## Sunday, 30 November 2014

### Sorting Network

- A basic comparator
- Comparison network
- Depth of a sorting network
- Sorting network for insertion sort - $O(n^2)$ gates and $2n-1$ time units to sort n numbers

Zero-One Principle
A comparison network that can sort all binary inputs correctly can sort any input correctly
Proof:
Using the following lemma -
If a comparison network transforms input sequence $<a_1,\cdots ,a_n>$ to $<b_1,\cdots ,b_n>$, then for any monotonically increasing function $f$, the comparison network would transform $<f(a_1),\cdots , f(a_n)>$ to $<f(b_1),\cdots , f(b_n)>$

Given a sorting network with $n$ inputs which sorts all binary strings of length $2^n$ correctly, we need to show that it sorts all sequences correctly. We prove this by contradiction.

Let the network sort $a_1, \cdots, a_n$ incorrectly, i.e, $\exists \; a_i, a_k$ such that $a_i < a_k$ but $a_k$ proceeds $a_i$ in the output sequence (sorting being in ascending order). We define a monotonically increasing function $f$ as follows

$f(x) = \left\{ \begin{array}{ll} 0 & x\leq a_i \\ 1 & x>a_i \\ \end{array} \right.$

Now using the above lemma if the input is a binary string defined by $<f(a_1),\cdots , f(a_n)>$, then the output string would also be a binary string but with $f(a_k)$ appearing before $f(a_i)$. This is a contradiction to our hypothesis that the network sorts every binary string correctly.

Definition: Bitonic Sequence
A sequence which first increases and then decreases or can be converted to such form by circular shifting. A binary bitonic sequence is either of the form $0^i1^j0^k$ or $1^i0^j1^k$

Definition: Half Cleaner
A comparison network which connects $i^th$ line with $(i+\frac{n}{2})^th$ line. For binary bitonic sequences it results in two possible cases:
- Top $\frac{n}{2}$ is $0$s and bottom half is a bitonic sequence
- Bottom $\frac{n}{2}$ is $1$s and top half is a bitonic sequence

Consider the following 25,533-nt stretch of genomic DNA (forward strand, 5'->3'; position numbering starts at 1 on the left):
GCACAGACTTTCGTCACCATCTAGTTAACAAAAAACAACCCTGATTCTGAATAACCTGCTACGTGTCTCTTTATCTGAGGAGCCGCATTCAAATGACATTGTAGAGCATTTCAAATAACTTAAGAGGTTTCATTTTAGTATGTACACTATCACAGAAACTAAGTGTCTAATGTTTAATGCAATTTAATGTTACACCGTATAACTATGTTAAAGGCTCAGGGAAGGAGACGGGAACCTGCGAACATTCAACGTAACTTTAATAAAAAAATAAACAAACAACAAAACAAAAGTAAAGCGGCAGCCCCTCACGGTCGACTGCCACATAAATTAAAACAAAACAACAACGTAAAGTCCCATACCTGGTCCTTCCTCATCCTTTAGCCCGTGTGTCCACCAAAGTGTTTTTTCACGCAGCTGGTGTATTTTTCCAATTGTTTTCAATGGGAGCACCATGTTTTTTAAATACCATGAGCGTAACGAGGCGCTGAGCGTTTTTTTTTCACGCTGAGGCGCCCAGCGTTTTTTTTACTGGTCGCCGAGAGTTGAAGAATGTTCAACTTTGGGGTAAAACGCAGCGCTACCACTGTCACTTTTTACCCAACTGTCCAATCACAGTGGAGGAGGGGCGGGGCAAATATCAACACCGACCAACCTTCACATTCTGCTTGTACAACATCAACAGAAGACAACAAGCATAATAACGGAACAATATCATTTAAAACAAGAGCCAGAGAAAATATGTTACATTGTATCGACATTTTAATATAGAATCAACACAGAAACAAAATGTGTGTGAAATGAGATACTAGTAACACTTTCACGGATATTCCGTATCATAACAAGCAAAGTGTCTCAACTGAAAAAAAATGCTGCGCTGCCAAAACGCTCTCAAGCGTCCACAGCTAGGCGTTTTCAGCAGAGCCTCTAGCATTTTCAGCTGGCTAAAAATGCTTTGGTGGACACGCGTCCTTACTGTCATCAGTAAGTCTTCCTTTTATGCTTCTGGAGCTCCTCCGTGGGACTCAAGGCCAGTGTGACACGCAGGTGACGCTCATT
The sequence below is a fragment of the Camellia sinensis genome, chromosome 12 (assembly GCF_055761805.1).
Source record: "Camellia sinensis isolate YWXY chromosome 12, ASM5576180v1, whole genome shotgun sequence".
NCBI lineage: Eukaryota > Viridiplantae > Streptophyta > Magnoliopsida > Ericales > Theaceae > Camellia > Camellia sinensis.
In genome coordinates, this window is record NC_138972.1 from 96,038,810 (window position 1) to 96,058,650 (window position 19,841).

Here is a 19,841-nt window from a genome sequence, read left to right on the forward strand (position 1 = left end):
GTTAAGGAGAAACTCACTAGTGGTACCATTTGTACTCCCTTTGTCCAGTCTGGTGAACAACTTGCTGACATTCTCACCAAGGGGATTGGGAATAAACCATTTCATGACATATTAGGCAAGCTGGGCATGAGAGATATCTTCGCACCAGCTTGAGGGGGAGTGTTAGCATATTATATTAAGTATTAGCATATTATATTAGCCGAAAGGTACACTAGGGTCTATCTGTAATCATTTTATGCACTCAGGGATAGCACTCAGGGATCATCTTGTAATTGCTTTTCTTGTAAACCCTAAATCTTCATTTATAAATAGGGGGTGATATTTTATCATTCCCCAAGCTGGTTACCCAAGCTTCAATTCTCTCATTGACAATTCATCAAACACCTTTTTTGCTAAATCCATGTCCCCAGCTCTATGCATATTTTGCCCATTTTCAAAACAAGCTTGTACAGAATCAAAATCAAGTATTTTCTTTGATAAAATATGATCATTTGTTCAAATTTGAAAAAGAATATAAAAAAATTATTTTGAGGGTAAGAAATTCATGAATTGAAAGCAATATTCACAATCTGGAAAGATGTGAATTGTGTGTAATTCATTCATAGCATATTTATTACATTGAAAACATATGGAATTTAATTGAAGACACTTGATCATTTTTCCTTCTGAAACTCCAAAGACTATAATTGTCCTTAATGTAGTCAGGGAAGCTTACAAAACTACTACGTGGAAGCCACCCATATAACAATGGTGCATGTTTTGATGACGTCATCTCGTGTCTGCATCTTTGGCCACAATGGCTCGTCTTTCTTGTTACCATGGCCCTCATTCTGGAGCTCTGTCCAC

Note- This provides a recursive way of sorting binary bitonic sequences. Also given two sorted sequences, a bitonic sequence can be easily obtained by flipping and concatenating the second sequence to the first sequence. This gives us the construction of Merge network whose components are listed below.

Sorting Network
- Sort top $\frac{n}{2}$
- Sort bottom $\frac{n}{2}$
- Merge
- Flip-Cleaner$[n]$
- Top Bitonic Sorter$[n]$
- Bottom Bitonic Sorter$[n]$

Number of Comparators required in Merge Circuit: $O(\frac{n}{2}log \;n)$
Number of Comparators required in the sorting network:
\begin{align}
G(n) &= 2G(\frac{n}{2}) + O(\frac{n}{2}log \;n) \\
\implies G(n) &= O(n \; log^2 \; n)
\end{align}

Depth of Merge Circuit: $O(log\; n)$
Depth of sorting network:
\begin{align}
D(n) &= D(\frac{n}{2}) + O(log\; n) \\
\implies D(n) &= O(log^2 \; n)
\end{align}

Yeah!! This is significantly better than $O(n \; log \; n)$ time taken by programmatic sorting algorithms.

## Saturday, 29 November 2014

### Fast Polynomial Multiplication using FFT

• Point Value Representation of Polynomial
• Linear time polynomial multiplication in point value form
• Collapsible Set ($n$ $n^{th}$ roots of unity)
• Computing a polynomial in $O(nlogn)$ time on a collapsible set of size $n$
• Converting from point value form to standard polynomial form in $O(nlogn)$ time using the fact that Inverse of the Vandermonde matrix is just a permutation of the rows of the Vandermonde matrix